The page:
{1,0,0,0,0,0,0,0,0,0,0,0,0,0,0,0,1 },
  {1,0,0,0,0,0,0,0,0,0,0,0,0,0,0,0,1 },
  {1,0,0,0,0,0,0,0,0,0,0,0,0,0,0,0,1 },
  {1,0,0,0,0,0,0,0,0,0,0,0,0,0,0,0,1 },
  {1,0,0,0,0,0,0,0,0,0,0,0,0,0,0,0,1 },
  {1,0,0,0,0,0,0,0,0,0,0,0,0,0,0,0,1 },
  {1,0,0,0,0,0,0,0,0,0,0,0,0,0,0,0,1 },
  {1,0,0,0,0,0,0,0,0,0,0,0,0,0,0,0,1 },
  {1,0,0,0,0,0,0,0,0,0,0,0,0,0,0,0,1 },
  {1,0,0,0,0,0,0,0,0,0,0,0,0,0,0,0,1 },
  {1,0,0,0,0,0,0,0,0,0,0,0,0,0,0,0,1 },
  {1,1,1,1,1,0,1,1,1,1,1,0,1,1,1,1,1 }
 }
 }

 LayoutRoom(sx, sy, FeatureDef)

 -- Place cave
 PropFunctions["CaveEntrance"](sx+8, sy+8)
 PropFunctions["Tree3"](sx+8, sy+5)
 PropFunctions["Tree5"](sx+6, sy+9)
 PropFunctions["Tree6"](sx+10, sy+9)

 -- Now, fixate with OFFLIMITS
 RectOffLimits(sx, sy, FeatureDef.Width, FeatureDef.Height)
end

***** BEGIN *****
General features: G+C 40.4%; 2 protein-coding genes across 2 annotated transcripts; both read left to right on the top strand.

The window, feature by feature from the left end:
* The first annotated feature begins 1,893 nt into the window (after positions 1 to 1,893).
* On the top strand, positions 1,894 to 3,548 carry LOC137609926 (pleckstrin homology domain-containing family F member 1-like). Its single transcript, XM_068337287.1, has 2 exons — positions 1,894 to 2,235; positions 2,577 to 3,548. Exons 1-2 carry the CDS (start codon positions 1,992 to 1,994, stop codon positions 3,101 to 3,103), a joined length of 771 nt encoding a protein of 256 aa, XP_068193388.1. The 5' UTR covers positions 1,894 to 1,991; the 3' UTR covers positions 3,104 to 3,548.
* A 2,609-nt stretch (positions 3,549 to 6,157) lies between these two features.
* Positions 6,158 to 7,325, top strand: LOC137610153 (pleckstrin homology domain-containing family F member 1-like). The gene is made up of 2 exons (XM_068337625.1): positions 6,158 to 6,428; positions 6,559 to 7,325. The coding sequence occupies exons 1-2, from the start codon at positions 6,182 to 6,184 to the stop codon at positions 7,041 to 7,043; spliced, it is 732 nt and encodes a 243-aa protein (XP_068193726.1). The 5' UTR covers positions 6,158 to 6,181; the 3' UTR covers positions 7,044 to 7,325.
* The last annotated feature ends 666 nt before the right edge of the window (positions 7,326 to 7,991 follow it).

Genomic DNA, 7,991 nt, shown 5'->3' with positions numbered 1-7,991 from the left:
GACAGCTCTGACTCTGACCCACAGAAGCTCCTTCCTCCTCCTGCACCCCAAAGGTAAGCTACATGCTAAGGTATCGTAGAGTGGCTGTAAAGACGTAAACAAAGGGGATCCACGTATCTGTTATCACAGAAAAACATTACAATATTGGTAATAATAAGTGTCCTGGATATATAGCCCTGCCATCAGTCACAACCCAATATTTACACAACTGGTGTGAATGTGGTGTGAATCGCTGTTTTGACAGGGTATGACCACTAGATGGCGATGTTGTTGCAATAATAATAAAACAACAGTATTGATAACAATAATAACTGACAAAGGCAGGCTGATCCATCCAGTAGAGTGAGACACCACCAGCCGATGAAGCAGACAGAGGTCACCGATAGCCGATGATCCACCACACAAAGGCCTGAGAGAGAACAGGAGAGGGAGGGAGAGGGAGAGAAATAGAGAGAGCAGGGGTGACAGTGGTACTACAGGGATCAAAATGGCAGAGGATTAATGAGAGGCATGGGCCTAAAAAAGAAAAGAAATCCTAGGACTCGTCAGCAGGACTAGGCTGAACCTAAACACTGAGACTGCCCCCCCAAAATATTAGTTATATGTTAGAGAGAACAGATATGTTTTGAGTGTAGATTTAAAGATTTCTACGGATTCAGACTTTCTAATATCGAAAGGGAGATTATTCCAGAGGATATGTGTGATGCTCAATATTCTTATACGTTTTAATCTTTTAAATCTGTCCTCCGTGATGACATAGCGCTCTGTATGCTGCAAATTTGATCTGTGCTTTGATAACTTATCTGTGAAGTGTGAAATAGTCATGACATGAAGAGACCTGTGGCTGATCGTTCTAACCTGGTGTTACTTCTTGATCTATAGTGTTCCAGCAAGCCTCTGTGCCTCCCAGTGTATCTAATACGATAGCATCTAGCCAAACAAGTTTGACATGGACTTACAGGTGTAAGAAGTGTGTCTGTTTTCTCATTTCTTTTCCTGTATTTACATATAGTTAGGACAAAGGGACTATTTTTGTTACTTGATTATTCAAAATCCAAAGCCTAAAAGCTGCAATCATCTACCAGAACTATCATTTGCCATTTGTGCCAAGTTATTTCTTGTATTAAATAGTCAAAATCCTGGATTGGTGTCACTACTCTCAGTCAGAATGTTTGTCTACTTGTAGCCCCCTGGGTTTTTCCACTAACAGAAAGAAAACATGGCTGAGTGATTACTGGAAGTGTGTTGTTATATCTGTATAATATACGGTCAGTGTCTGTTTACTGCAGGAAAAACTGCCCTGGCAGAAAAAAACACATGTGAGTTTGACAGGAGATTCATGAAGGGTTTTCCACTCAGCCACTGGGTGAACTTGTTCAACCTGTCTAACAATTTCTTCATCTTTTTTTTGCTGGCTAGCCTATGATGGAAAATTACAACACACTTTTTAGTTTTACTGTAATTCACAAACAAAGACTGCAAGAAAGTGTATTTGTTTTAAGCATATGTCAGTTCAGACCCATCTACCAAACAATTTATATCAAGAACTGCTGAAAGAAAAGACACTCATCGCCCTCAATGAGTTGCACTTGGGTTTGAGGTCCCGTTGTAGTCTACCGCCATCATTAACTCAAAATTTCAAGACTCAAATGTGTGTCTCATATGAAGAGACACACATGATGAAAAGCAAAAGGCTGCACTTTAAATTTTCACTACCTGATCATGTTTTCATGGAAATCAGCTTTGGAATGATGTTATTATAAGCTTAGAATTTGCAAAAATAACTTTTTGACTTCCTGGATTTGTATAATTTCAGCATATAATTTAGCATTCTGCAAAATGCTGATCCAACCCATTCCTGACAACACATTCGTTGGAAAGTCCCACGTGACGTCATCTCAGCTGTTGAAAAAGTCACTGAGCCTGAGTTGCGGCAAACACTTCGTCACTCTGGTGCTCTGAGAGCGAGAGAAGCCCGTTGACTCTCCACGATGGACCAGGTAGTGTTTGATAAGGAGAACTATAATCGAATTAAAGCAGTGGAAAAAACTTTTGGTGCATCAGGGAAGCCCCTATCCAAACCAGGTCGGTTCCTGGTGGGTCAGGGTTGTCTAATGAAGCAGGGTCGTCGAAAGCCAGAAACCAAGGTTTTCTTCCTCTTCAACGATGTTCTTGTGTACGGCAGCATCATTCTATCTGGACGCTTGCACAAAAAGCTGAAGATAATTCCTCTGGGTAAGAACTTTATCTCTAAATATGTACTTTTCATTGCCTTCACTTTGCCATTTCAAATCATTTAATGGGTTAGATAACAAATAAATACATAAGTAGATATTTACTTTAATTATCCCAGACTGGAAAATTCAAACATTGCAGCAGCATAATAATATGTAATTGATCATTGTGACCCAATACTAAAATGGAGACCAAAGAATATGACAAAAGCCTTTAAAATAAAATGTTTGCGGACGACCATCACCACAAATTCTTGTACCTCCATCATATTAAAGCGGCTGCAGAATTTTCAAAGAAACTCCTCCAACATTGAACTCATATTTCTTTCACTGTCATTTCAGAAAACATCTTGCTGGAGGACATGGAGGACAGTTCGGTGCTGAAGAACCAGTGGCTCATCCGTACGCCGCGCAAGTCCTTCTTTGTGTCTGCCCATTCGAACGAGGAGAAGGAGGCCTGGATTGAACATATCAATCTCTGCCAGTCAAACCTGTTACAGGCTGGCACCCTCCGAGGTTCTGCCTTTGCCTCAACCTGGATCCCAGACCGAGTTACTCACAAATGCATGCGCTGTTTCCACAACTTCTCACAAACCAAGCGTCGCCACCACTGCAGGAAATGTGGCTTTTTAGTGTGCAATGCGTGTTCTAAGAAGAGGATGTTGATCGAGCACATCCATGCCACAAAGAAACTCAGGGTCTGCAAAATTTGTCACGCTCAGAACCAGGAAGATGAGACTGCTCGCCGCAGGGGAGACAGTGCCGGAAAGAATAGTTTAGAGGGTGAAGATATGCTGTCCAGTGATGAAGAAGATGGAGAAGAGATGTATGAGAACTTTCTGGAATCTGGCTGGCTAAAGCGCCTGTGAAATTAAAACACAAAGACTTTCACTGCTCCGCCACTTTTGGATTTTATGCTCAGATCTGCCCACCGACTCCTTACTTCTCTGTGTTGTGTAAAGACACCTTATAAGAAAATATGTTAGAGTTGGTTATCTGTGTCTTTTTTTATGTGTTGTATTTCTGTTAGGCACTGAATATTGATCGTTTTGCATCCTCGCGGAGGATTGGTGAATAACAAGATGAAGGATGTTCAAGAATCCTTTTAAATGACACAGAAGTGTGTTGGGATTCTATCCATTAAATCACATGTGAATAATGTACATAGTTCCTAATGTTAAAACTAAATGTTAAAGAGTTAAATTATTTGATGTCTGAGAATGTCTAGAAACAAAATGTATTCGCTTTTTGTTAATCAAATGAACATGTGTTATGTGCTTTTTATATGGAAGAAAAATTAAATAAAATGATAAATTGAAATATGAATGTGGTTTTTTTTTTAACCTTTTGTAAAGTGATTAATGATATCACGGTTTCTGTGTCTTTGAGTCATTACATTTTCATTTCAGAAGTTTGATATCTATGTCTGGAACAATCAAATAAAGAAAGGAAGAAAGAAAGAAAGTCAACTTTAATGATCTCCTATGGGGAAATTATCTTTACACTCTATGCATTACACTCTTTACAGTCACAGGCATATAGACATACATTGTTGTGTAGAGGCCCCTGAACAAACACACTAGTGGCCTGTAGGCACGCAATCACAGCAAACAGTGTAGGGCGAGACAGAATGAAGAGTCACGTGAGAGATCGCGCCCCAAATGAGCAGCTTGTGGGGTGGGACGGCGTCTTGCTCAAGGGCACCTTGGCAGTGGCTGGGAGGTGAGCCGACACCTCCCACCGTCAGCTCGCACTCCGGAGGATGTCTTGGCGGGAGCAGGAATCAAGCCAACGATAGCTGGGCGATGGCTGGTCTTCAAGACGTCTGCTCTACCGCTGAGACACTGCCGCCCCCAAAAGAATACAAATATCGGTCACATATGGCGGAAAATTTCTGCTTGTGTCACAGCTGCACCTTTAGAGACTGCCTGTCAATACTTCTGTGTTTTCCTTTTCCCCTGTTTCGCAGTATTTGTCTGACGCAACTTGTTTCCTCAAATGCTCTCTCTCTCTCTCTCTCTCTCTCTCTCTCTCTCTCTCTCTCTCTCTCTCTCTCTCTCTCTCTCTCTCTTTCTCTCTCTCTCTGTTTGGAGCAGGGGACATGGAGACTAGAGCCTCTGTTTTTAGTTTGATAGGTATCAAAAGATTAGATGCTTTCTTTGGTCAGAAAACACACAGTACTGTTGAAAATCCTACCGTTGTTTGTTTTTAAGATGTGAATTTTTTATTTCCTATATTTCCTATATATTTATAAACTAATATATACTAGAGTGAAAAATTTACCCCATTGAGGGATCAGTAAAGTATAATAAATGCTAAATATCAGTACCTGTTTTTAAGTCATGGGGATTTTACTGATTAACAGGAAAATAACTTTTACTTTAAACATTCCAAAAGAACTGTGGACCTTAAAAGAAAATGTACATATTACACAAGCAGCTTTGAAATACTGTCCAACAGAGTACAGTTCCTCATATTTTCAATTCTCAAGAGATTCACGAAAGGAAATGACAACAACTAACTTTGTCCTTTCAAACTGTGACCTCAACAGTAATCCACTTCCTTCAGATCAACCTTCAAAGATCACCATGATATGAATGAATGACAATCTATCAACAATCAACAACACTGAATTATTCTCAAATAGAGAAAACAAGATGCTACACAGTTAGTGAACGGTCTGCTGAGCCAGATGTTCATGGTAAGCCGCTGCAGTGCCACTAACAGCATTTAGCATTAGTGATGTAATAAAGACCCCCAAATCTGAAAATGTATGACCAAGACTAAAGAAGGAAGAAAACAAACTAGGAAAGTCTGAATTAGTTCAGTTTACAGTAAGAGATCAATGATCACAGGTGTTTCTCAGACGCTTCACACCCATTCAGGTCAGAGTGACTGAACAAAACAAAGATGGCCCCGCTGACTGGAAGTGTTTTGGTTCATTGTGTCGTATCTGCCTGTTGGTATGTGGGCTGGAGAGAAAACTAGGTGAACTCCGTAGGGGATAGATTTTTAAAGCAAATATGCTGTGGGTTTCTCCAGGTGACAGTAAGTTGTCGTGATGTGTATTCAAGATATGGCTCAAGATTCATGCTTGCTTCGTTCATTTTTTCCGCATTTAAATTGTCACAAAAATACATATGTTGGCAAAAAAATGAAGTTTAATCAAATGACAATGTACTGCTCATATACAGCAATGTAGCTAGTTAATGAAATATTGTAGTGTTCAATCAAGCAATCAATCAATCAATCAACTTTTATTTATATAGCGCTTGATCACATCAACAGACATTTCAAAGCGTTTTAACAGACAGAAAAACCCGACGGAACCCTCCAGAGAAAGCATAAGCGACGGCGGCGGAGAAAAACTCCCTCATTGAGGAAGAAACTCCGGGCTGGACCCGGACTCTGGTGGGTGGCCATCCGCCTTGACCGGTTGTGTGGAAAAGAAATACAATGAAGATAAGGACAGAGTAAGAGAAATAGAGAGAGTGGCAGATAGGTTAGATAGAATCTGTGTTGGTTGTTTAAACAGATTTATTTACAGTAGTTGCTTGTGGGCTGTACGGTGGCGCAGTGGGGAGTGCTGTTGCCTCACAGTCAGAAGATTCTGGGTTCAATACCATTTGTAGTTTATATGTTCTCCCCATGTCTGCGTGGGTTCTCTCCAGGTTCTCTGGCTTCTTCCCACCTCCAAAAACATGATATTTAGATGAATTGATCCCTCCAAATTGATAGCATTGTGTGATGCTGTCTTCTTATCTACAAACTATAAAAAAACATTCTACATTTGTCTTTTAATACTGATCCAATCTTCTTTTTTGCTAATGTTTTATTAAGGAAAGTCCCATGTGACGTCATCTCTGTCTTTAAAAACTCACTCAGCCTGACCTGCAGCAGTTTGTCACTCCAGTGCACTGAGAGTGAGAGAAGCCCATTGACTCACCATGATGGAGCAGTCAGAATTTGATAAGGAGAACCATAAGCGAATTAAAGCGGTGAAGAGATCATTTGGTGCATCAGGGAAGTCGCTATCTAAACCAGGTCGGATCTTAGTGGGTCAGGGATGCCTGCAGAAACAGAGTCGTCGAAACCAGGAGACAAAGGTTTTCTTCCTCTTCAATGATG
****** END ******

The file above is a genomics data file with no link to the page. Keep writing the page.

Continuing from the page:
The first thing we see is a local table called FeatureDef, which is structured in the format expected by LayoutFeature(). It includes the dimensions of the rectangle the feature will occupy, and the arrays for Floors and Walls which LayoutFeature() will use to set tiles. After defining the layout, the creation function calls LayoutFeature() to set the tiles. After that, we place a few test props including the actual cave entrance (doesn't really go anywhere; it's just another prop) and maybe a few trees. Once the feature is constructed, we run a pass of RectOffLimits() over the top of everything to freeze it in place, and keep the maze generator from trampling our nice new feature.